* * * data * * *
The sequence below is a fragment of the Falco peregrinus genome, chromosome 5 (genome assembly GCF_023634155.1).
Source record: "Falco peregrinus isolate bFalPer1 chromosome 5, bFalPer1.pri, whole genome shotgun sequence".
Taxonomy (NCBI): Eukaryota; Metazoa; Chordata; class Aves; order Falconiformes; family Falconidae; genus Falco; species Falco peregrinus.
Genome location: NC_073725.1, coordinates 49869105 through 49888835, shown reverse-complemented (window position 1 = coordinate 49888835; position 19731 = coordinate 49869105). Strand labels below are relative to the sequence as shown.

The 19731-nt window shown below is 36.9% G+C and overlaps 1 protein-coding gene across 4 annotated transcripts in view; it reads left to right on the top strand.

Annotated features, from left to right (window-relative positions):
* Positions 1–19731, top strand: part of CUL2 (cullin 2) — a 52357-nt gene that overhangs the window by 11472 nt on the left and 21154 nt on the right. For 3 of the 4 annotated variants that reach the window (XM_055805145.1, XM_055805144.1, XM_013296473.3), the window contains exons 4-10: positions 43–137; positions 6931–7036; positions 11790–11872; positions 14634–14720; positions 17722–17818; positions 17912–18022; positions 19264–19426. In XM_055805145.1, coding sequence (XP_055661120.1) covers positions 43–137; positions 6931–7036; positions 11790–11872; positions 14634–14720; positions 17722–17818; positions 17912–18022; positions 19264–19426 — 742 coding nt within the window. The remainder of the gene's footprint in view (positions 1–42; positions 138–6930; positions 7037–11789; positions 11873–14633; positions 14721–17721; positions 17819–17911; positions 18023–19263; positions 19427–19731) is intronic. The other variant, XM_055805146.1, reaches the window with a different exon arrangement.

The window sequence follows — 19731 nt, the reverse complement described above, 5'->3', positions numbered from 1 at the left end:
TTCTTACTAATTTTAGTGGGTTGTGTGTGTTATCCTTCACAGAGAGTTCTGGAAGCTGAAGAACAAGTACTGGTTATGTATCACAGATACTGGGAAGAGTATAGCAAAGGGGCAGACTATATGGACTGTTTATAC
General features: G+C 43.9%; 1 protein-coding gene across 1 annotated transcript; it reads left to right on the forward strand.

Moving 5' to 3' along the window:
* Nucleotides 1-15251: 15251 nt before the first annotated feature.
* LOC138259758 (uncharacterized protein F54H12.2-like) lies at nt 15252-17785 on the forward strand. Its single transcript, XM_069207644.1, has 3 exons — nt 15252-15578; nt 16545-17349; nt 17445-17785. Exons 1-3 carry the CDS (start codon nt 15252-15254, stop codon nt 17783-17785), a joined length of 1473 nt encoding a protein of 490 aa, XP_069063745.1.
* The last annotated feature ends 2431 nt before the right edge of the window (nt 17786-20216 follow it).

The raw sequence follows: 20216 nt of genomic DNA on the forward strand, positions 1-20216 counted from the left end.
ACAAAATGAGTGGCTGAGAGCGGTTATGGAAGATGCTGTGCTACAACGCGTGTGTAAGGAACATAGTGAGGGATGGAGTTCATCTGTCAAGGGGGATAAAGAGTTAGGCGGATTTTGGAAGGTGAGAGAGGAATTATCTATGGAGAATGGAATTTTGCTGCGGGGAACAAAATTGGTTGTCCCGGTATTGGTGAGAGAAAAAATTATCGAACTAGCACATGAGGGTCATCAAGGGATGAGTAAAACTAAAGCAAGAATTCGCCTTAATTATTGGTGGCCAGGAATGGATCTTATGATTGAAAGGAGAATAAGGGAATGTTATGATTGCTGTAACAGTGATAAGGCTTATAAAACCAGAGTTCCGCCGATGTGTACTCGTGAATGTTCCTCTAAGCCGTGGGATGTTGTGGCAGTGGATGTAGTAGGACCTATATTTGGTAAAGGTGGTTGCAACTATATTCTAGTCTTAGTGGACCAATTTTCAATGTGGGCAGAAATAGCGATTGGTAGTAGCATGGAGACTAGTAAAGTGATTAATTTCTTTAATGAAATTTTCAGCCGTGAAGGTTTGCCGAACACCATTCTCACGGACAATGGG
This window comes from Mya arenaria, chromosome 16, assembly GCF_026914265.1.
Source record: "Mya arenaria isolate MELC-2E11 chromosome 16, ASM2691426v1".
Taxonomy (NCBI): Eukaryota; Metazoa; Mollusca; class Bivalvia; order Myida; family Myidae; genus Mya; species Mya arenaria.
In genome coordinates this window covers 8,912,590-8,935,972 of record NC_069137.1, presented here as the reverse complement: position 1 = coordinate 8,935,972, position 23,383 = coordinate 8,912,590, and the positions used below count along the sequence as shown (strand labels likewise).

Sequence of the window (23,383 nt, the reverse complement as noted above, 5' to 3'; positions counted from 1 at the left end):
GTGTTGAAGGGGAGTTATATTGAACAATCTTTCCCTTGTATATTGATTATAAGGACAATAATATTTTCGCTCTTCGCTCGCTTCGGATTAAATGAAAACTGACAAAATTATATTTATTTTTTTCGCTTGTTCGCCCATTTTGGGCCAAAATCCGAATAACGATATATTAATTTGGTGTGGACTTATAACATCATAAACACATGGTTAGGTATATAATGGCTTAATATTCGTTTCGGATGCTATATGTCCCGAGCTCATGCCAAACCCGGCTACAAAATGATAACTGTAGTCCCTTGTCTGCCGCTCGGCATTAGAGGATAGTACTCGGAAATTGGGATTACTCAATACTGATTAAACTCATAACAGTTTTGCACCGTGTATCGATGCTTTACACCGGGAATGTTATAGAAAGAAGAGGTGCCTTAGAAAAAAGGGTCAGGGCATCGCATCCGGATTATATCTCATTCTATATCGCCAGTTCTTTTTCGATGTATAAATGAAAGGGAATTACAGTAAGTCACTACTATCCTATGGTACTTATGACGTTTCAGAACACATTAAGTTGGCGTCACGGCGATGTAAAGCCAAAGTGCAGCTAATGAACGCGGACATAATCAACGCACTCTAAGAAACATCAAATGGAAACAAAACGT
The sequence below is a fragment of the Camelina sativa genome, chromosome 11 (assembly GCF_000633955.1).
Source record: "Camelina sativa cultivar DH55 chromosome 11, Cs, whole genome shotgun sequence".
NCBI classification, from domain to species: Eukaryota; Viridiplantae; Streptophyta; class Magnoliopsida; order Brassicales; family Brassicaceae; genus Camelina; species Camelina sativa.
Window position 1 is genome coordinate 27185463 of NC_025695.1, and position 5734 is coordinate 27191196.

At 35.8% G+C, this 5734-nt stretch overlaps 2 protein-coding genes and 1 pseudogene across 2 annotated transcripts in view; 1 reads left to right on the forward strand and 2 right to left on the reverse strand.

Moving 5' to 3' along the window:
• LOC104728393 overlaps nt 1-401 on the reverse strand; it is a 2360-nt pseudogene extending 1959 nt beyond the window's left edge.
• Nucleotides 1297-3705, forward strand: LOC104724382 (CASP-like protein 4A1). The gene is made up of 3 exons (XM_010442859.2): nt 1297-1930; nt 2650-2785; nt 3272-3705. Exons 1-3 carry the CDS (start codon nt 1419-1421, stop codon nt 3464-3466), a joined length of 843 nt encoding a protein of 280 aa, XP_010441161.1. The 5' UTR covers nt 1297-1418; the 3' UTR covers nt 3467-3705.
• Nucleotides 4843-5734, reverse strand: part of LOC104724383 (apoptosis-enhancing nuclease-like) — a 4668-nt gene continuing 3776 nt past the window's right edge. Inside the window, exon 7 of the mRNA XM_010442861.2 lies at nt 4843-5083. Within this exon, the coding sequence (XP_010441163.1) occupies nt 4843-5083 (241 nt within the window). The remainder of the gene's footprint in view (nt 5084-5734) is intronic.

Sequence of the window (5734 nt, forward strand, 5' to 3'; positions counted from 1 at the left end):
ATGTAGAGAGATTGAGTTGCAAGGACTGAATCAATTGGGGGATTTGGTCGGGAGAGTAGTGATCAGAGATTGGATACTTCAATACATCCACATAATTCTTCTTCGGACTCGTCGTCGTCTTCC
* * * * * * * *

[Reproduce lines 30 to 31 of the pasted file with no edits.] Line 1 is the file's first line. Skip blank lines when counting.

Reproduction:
• Nucleotides 1297-3705, forward strand: LOC104724382 (CASP-like protein 4A1). The gene is made up of 3 exons (XM_010442859.2): nt 1297-1930; nt 2650-2785; nt 3272-3705. Exons 1-3 carry the CDS (start codon nt 1419-1421, stop codon nt 3464-3466), a joined length of 843 nt encoding a protein of 280 aa, XP_010441161.1. The 5' UTR covers nt 1297-1418; the 3' UTR covers nt 3467-3705.
• Nucleotides 4843-5734, reverse strand: part of LOC104724383 (apoptosis-enhancing nuclease-like) — a 4668-nt gene continuing 3776 nt past the window's right edge. Inside the window, exon 7 of the mRNA XM_010442861.2 lies at nt 4843-5083. Within this exon, the coding sequence (XP_010441163.1) occupies nt 4843-5083 (241 nt within the window). The remainder of the gene's footprint in view (nt 5084-5734) is intronic.